Olymel’s Alberta pork plant shuts down indefinitely amid COVID-19 outbreak
Olymel has announced it is temporarily closing a pork plant in central Alberta where health officials say hundreds of COVID-19 cases are now connected with an outbreak at the facility.In a statement Monday, the company said management no longer believed its hog slaughtering, cutting and deboning pl
The Canadian Press
Olymel has announced it is temporarily closing a pork plant in central Alberta where health officials say hundreds of COVID-19 cases are now connected with an outbreak at the facility.
In a statement Monday, the company said management no longer believed its hog slaughtering, cutting and deboning plant in Red Deer could be operated safely and efficiently.
A provincial spokesperson said in an email that there were 326 confirmed cases and 192 active cases connected to the outbreak.
The company had earlier said the outbreak began in November, but it wasn't until Jan. 20 that there was a significant rise in infections and one person later died.
"Olymel sincerely hopes that all employees at the Red Deer plant who have tested positive for COVID-19 soon regain their health. The company will follow up with all employees to ensure their quarantine period is being respected and will strongly encourage all staff to get tested before returning to work," a statement on Monday said.
"Olymel will also continue ongoing investigations to determine what may have caused such a large outbreak of COVID-19 cases since January 20."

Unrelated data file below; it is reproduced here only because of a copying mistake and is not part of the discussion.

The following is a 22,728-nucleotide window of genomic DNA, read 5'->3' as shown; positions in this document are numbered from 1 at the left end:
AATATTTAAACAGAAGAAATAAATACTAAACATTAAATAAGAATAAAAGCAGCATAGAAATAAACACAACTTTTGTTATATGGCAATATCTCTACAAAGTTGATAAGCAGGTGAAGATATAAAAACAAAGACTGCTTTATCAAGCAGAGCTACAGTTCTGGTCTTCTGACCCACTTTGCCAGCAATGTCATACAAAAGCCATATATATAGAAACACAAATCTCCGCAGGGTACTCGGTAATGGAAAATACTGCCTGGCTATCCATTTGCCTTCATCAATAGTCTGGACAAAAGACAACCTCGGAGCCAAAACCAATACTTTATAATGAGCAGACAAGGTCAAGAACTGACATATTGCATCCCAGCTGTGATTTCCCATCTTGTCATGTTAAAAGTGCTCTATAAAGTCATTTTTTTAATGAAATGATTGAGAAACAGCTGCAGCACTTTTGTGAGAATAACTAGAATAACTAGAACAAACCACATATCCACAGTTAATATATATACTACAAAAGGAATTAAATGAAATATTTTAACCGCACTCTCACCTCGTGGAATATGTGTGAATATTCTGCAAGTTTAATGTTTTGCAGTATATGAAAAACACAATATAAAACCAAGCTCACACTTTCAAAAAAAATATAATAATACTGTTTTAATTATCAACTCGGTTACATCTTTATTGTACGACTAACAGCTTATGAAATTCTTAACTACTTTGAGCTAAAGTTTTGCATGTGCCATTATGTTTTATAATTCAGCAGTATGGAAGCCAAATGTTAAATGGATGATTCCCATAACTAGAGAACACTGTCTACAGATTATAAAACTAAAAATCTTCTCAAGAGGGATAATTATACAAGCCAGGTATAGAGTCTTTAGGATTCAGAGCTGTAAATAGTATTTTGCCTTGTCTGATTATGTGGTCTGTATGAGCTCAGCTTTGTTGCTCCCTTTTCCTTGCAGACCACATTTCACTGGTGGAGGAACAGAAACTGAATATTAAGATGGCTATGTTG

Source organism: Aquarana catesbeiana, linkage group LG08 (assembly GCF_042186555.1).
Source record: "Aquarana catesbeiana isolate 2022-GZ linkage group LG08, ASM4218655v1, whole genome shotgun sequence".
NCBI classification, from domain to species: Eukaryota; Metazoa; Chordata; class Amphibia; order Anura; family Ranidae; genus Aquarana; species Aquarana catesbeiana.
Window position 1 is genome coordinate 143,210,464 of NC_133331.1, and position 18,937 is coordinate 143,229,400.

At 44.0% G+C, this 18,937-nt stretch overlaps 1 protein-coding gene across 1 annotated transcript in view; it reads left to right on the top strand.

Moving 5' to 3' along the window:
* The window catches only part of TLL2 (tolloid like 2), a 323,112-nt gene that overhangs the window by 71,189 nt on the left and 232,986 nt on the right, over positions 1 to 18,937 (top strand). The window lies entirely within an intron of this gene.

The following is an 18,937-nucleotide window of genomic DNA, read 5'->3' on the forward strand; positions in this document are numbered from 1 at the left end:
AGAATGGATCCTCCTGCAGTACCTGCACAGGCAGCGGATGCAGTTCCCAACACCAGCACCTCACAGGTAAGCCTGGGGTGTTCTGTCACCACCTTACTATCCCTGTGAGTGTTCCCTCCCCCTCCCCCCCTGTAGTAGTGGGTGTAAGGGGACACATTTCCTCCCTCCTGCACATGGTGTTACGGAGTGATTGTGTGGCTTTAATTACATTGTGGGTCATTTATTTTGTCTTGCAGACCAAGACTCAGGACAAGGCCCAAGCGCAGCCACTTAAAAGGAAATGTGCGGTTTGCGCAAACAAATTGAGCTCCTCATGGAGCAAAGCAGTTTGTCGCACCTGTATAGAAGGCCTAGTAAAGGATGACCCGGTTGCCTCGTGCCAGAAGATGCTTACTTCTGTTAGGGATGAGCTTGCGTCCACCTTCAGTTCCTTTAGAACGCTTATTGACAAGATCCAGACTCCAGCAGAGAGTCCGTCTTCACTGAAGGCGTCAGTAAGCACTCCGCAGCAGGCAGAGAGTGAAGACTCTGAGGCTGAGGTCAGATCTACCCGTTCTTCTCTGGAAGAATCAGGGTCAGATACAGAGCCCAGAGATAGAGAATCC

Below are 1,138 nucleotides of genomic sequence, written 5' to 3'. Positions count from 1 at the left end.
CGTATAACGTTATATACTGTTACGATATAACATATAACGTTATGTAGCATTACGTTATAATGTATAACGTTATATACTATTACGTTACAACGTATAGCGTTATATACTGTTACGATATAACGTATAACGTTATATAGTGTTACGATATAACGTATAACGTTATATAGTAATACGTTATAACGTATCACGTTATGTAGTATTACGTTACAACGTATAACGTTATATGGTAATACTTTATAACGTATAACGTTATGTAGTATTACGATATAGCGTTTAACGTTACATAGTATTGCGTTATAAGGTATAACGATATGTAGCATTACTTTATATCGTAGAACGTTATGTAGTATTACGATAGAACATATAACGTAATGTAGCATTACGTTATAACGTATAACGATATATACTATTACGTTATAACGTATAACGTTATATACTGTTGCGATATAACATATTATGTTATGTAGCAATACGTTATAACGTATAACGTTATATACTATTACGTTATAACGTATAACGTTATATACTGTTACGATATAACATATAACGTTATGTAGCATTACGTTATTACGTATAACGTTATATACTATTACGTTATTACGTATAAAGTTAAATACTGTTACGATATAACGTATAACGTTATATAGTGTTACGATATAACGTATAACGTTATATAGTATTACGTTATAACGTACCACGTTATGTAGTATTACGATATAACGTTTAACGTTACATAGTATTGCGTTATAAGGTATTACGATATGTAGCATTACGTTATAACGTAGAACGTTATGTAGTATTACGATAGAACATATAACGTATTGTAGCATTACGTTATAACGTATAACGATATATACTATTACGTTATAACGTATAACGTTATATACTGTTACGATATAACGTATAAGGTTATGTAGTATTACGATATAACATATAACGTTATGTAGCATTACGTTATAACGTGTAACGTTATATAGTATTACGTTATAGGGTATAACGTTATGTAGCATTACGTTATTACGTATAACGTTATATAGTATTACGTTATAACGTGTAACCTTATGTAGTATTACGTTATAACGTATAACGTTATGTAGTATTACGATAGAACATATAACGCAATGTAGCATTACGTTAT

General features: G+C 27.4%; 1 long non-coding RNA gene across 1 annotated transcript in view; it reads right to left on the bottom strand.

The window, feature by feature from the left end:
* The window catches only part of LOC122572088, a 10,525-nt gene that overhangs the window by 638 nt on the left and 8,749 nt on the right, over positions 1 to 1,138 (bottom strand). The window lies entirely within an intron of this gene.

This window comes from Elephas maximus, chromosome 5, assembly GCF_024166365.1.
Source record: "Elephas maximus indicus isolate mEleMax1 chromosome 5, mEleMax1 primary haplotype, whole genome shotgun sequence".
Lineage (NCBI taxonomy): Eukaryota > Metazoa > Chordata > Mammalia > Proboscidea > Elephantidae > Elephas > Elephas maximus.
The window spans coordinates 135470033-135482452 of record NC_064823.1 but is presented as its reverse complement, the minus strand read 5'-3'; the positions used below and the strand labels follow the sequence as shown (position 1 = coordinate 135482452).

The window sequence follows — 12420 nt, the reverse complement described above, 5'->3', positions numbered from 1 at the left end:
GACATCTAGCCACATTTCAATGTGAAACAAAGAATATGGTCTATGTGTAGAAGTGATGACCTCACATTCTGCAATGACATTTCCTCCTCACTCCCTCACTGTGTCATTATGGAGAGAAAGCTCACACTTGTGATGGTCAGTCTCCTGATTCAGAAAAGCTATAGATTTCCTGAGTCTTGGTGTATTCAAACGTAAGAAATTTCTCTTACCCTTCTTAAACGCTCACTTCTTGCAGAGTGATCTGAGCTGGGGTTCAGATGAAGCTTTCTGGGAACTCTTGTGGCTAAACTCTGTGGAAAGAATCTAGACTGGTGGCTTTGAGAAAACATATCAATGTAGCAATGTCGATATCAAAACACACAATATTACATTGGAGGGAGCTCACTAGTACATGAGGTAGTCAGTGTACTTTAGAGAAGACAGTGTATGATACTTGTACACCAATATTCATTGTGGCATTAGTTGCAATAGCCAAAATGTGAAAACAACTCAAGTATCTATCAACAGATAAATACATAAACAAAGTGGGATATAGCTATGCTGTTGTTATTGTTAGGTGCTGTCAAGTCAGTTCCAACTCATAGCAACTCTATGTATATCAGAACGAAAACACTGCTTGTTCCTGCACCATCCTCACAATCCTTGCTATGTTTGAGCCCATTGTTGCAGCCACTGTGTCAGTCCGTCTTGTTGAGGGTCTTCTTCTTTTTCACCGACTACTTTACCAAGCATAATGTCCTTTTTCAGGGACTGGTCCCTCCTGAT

United Food and Commercial Workers Local 401 president Thomas Hesse said the union was relieved after it had been calling for a closure for weeks, but he said there's no word on whether the 1,850 workers would be paid while the plant was shut.
He said the union was investigating if the workers qualified for existing government assistance programs.
"They've come to their senses and agreed to hit the pause button," Hesse said in a phone interview Monday evening.
"The workers are finally feeling relief. They're scared to death. Now we have to figure out the pay issue," he added, noting the union had called for a meeting Thursday with management but hadn't heard back.
Alberta Health Services, the province's provincial health delivery agency, said in an email after the closure was announced that its inspectors have visited the site multiple times since the start of the outbreak.
It said the inspectors reviewed the company's mitigation measures and safety protocols, and that they continued to be in daily contact with the site.
"We will continue to work closely with Olymel in reviewing their practices and identifying any areas for improvement should they arise," the AHS email stated.
The email also said health workers would be providing support, including testing, to Olymel workers and their families.
Olymel said in its statement that over the next few days, plant management would "mobilize the staff necessary to cease operations and complete the facility closure as soon as possible."
It said it had also informed hog suppliers about the closure and had suspended deliveries until further notice.